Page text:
The same guys running the bars using trafficked women are the same ones running drugs and guns, Wyss adds. “I’ve told Macedonian officials that drugs and guns don’t talk. But women can.” Though the new center helps women testify, traffickers are still going free. It’s a situation that Wyss and Stojkovski are trying to change.
The dramatic rise in the number of trafficked women throughout Macedonia coincides with the arrival of some forty-five thousand so-called peacekeeping troops to the region, in the wake of the NATO bombing of Yugoslavia two years ago. Kosovo sits about twelve miles north of the Macedonian capital, where many of the NATO-led troops and other international staff come to relax on the weekends. “Interest in the prostitution business went up after the soldiers came to Kosovo,” says Stojkovski. “On the weekends, they flood the brothels in Macedonia.”
Also fueling the problem is the fact that organized crime has become a major player in a region with economies battered by war. Added to this are hundreds of ethnic Albanian rebels from the Kosovo Liberation Army (KLA) who fought to liberate the province from Serbian control two years ago. Some of them have now moved into northern Macedonia and are clashing with security forces. The fear is of civil war between Slavs and the ethnic Albanian minority.
“You have a group of people who grew accustomed to surviving amongst this chaos by running guns,” says a Western diplomat who asked not to be named. “That environment is starting to change. There is more democratization in the region. But the rebels don’t know how to operate under the rule of law. So they do what they know: smuggle guns, drugs, or women, and fight.”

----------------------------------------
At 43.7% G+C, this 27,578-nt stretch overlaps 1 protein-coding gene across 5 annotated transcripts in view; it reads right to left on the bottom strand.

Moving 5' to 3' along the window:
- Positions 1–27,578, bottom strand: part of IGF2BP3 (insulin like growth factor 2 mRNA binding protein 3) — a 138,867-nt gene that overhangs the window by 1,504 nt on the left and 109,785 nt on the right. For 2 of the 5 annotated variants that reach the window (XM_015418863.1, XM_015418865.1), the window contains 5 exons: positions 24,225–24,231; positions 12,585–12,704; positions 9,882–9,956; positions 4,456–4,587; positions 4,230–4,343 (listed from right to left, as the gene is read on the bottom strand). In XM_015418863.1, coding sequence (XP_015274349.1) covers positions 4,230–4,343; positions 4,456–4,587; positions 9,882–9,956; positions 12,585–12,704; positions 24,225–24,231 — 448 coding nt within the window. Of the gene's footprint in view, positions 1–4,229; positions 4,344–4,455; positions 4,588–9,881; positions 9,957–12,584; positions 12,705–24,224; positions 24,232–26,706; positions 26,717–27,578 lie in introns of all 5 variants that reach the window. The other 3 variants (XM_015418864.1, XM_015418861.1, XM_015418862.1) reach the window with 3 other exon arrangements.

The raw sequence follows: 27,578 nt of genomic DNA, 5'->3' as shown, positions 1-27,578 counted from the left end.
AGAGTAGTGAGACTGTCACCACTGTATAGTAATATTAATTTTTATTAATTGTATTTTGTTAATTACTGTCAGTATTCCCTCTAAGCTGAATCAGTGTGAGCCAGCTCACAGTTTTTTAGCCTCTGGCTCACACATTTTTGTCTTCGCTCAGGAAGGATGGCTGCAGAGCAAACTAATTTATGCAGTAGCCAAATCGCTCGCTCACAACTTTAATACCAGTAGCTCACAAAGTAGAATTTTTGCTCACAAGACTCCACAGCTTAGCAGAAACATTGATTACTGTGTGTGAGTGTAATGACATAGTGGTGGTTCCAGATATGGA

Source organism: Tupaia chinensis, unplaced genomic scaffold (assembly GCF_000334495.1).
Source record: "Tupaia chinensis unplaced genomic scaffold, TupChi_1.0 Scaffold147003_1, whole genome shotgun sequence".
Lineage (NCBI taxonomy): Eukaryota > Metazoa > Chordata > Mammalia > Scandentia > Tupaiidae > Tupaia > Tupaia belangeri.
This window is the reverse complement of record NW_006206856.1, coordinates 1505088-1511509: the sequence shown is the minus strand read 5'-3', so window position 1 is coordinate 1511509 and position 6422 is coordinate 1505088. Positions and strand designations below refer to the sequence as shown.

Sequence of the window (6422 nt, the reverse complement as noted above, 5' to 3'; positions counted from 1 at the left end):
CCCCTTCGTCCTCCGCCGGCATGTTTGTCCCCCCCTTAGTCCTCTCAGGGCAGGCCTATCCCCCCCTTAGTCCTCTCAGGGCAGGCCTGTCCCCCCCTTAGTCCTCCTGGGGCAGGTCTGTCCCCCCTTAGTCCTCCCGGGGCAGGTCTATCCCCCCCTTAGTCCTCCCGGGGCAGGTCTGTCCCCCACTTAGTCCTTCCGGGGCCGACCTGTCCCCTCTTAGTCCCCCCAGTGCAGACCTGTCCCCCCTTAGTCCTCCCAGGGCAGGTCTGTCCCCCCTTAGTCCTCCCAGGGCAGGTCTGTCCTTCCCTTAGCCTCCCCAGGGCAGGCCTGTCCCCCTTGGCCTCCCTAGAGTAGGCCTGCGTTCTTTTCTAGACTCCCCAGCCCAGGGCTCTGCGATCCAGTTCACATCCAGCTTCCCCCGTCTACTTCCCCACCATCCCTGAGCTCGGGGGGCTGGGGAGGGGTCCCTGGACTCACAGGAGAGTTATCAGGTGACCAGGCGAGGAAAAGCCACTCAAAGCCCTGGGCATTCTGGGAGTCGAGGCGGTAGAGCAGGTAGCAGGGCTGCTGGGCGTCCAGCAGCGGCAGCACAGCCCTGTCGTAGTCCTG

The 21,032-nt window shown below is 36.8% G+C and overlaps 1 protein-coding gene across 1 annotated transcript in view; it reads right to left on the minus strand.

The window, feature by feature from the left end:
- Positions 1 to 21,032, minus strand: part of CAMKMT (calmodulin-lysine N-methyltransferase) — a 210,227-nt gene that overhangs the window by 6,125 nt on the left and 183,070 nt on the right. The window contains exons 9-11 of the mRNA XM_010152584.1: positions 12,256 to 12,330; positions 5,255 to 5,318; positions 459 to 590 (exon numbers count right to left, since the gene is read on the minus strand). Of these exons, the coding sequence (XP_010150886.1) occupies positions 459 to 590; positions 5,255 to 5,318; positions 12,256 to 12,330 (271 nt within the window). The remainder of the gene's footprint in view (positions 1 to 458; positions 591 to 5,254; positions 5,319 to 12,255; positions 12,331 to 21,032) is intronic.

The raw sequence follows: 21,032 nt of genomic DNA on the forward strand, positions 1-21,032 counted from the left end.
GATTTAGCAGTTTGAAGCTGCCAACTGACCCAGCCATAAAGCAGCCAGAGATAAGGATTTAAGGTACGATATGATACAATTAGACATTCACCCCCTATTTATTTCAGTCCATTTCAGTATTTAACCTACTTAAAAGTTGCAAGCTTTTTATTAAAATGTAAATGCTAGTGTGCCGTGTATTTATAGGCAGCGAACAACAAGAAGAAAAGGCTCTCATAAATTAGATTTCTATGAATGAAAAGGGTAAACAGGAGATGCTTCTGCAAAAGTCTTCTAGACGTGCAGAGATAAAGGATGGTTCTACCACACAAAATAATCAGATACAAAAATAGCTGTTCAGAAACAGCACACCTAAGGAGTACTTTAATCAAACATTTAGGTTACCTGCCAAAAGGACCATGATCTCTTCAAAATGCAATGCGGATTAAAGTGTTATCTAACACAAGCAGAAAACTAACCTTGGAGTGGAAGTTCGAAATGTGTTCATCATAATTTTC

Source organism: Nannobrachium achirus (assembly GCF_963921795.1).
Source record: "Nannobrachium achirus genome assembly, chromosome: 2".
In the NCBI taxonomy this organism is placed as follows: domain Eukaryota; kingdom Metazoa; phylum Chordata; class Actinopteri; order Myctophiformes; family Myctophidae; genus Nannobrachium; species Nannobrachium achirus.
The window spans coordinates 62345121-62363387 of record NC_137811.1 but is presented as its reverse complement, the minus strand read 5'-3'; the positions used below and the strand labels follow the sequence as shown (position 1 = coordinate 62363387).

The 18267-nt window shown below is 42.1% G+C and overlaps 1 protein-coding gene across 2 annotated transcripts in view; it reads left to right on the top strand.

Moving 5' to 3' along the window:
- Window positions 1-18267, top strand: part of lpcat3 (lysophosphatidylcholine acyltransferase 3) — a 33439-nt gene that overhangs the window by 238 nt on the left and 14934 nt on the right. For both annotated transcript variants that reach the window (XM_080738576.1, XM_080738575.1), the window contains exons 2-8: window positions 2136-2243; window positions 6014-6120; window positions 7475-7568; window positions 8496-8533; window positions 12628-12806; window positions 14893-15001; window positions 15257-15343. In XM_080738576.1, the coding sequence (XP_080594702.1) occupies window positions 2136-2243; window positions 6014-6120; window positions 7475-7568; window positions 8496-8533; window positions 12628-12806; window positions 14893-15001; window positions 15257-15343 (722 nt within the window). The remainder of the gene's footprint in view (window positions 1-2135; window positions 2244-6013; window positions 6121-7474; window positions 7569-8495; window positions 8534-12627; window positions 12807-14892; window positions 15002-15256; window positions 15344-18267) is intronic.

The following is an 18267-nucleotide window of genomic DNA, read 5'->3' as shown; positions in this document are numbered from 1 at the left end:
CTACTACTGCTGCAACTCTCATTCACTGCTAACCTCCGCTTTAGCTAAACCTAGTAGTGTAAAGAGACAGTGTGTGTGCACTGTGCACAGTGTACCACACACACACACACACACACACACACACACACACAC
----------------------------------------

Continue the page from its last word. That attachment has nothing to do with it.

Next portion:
Wyss says that 1,000 women have escaped from the Macedonian sex industry in the past eight months alone. Like Mariana, Andreea, and Irina, more than 70 percent of these women are between the ages of 15 and 24, and nearly three percent are under 15 years old.
Mariana and Andreea’s experience is typical. They were recruited by Valja, a Romanian acquaintance whose last name they didn’t know. She offered them jobs as waitresses in a hotel in Italy. After they accepted, they were put in a taxi that took them to Romania’s border with Serbia, then told to cross over illegally at night. There, they were picked up and taken to the Belgrade apartment of a Serbian woman they knew only as Puja. They were given counterfeit Moldovan passports and put on a bus from Belgrade to Skopje, several hours south.
“When we arrived in Skopje, it was the middle of the night,” says Andreea. “We had no idea what to do. We didn’t have any money, and our documents were fake. Someone drove up and asked, ‘Are you from Moldova?’ We said yes. They said, ‘O.K., let’s go.'” The teens were driven three hours away to the Hotel Slavija. There they met Leku and his Macedonian partner, Latze.
“He beat me to persuade me to have sex with a customer,” says Mariana. When asked who came to the Slavija, Andreea rolls her eyes. “Everyone. Macedonians, Albanians, French, Italian, and German and American KFOR,” (the acronym for the NATO-led soldiers in Kosovo). In response to the boost to the sex industry from NATO soldiers, the IOM now targets them through campaigns, distributing thousands of mini 2001 calendars with a warning message and a hot-line number.
Wyss recounts that one German soldier who had been frequenting a brothel in Tetovo gave the calendar to a girl he’d been with. She called the hot line, the nightclub was raided, and she was released. But Stojkovski says that actually bringing traffickers to justice has been an uphill battle. Bar owners, he says, sometimes bribe police officers, who release them and deport the women who spoke against them. Underpaid border guards and customs officials are also paid to look the other way.
Leku is a classic example. The Ministry of Internal Affairs has tried to raid his bars, but